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Articles Home » 2001 Articles » Aerosmith - 2001 Just Push Play
 
Aerosmith - 2001 Just Push Play



ARTIST: Aerosmith
ALBUM: Just Push Play
LABEL: Sony
SERIAL: CK 62088
YEAR: 2001

COUNTRY OF ORIGIN:

LINEUP: Steve Tyler - vocals * Joe Perry - guitars * Brad Whitford - guitars * Tom Hamilton - bass * Joey Kramer - drums

TRACK LISTING: 01 Beyond Beautiful * 02 Just Push Play * 03 Jaded * 04 Fly Away From Here * 05 Trip Hoppin' * 06 Sunshine * 07 Under My Skin * 08 Luv Lies * 09 Outta Your Head * 10 Drop Dead Gorgeous * 11 Light Inside * 12 Avant Garden

WEBLINKS: www.aerosmith.com


Background
With each new Aerosmith album the debate rages as to whether The Bio-degradable Brothers, or Toxic Twins as they were famously dubbed during their years of drug excess, have sold out, diluted their classic swaggering sound and cashed in. As a mish-mash of the band's two easily definable eras, 'Just Push Play' does nothing to suggest that the Boston rockers are convincingly back to their Columbia Records heyday of snarling, classic rock, nor does it confirm that Aerosmith are just spewing out more of the commercially minded rock that re-made their name with albums like 'Pump' and 'Get A Grip' on the Geffen label.


The Songs
Fans of 'Sweet Emotion' and the like will no doubt require medical assistance to bring them round after hearing the Grandfather of all young rock pretenders Steven Tyler, rap in a Jamaican Patois on the horrendous title track. But they will soon be resuscitated by the more familiar vocal rasp of Tyler on raunchy opener 'Beyond Beautiful'. Likewise, first single 'Jaded' (which is a definite grower, it has to be said) and piano ballad 'Fly Away From Here' will appeal to those fans expecting a repeat of 'I Don't Wanna Miss A Thing' and those who probably think Aerosmith have only been around five or 10 years. Interestingly, 'Fly Away From Here' is the only track on the album solely written by outside writers, and predictably will be released as a single. This is the crux of the problem with the modern day Aerosmith. In the year when the band has been inducted into the Rock And Roll Hall Of Fame, it's hard to decide what will anger veteran fans more - seeing such throwaway garbage released as a single under the proud Aerosmith moniker, or seeing the band cavorting onstage with Britney Spears and 'N Sync at the Superbowl recently. But the fact remains that, for Aerosmith to remain contemporary, they must play the music industry game. Despite the fact that some of this album makes me Just Push Skip rather than follow the instructions of the title track, there are numerous moments of pure Aerosmith brilliance that justify tolerance of the weaker songs. Tyler's mastery of the double entendre one liner on the rocking 'Outta Your Head' ('All this time did you ever think / That the girl sees red when a man sees pink') while the old Joe Perry guitar magic is still in evidence on 'Light Inside' and 'Under My Skin'. Standout cut has to be the superb 'Trip Hoppin' which picks up where 'Beyond Beautiful' left off and soars with some great Horns courtesy of the Tower Of Power.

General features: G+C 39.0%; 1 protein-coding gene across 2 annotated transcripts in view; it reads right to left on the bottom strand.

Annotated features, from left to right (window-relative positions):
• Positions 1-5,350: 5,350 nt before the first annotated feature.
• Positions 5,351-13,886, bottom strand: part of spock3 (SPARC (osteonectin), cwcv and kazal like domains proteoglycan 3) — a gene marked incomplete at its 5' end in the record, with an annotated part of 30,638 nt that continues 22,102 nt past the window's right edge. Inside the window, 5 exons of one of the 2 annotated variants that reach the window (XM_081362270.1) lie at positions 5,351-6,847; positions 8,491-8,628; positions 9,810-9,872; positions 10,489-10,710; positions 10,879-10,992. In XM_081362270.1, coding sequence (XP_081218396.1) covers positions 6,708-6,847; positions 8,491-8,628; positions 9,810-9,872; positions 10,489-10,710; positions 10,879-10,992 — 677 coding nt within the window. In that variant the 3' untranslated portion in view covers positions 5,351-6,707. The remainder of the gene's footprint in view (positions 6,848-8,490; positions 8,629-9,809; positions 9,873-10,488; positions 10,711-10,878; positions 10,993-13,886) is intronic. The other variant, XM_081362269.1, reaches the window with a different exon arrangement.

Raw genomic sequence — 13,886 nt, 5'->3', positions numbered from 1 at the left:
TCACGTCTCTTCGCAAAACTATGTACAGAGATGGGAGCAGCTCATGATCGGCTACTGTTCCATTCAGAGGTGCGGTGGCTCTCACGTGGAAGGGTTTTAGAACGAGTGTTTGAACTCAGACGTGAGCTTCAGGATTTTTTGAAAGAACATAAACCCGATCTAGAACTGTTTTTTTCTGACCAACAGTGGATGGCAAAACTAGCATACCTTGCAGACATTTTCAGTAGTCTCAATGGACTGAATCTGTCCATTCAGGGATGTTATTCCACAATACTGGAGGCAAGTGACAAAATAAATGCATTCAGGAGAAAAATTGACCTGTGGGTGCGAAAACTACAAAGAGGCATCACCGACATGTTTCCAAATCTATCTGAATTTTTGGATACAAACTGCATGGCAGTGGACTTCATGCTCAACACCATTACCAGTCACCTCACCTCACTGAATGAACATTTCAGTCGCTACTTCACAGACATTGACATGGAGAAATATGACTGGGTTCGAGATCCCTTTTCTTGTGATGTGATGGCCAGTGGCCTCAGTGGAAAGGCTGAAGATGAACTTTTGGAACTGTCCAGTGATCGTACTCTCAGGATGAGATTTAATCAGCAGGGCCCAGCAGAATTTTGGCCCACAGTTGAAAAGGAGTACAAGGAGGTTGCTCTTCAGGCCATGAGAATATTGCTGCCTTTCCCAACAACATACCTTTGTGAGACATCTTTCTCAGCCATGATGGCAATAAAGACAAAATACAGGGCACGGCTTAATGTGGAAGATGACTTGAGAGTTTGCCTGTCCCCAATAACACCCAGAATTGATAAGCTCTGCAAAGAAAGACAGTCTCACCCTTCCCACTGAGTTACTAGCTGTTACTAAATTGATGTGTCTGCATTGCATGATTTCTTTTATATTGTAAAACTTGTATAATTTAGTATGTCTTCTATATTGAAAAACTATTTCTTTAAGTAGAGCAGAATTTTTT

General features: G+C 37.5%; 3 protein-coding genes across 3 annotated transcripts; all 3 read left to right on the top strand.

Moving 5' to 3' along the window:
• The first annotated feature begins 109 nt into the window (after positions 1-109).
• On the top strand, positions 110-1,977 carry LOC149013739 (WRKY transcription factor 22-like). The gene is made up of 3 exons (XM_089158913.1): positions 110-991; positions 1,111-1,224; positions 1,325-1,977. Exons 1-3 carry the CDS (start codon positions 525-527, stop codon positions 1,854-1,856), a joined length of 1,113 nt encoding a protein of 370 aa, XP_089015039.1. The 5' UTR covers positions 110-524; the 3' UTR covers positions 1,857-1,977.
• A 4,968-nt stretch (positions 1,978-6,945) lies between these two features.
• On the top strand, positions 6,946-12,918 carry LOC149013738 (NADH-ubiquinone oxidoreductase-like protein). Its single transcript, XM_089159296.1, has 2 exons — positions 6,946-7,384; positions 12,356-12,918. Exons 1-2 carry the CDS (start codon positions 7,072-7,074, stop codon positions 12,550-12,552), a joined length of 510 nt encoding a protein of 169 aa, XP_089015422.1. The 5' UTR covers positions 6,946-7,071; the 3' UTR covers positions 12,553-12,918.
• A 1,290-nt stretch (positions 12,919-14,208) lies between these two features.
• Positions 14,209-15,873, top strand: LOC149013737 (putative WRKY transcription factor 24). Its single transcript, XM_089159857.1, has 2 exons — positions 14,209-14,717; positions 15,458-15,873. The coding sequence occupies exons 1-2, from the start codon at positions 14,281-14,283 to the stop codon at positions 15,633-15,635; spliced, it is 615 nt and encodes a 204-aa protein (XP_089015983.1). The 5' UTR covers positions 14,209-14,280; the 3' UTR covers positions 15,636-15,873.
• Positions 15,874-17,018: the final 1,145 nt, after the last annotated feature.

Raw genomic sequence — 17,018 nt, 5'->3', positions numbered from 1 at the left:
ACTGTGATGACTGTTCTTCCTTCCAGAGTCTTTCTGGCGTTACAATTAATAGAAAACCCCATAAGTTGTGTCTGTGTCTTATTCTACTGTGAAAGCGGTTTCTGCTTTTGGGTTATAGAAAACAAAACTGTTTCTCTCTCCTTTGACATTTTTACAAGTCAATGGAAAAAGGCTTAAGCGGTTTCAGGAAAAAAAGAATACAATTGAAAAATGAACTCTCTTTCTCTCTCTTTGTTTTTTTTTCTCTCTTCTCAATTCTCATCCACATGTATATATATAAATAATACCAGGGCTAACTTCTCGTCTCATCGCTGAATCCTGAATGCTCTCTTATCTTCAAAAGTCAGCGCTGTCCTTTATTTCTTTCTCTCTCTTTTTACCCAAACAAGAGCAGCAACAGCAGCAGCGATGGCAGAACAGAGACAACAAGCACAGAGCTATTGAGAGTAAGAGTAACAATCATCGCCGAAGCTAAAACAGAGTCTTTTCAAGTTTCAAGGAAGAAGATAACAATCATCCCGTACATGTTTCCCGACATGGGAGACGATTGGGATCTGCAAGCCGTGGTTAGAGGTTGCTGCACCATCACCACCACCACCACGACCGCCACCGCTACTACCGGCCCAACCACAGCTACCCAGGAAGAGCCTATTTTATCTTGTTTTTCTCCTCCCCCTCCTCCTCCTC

In Summary
Just Push Play is almost the history of Aerosmith in one handy reference - elements of the classic sound that gave the band success and the more commercial appeal of recent albums which spectacularly relaunched their career are found in equal measure. Although 'Just Push Play' won't banish memories of Aerosmith circa 'Get Your Wings', it proves at the very least that the band still have a relevance that prevents them being marketed as a mere nostalgia act three decades after forming.


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Comments
#1 | Nick C on September 03 2008 00:31:13
Aerosmith...probably my fave band ....can't desert 'em even though they frustrate the heck outta me with their latterday commercial approach. But as pointed out in the review this may have ensured their survival and relevance while others have fallen by the wayside.
AND album sure frustrates me...it's almost as if you can feel the Aerosmith vibe in the room yet it ain't coming to the table for the feast. One day I can really be into this album and it all seems to make sense and on others I can't stand it.
It has some great tracks like Jaded, Light Inside which has a great riff and there's some howlers like Luv Lies and Trip Hoppin' .
Apparently members of the band were not overly pleased at the overly commercial approach of this album...and I have to say I can't disagree.
Probably not a good album to act as an introduction to Aerosmith.
 
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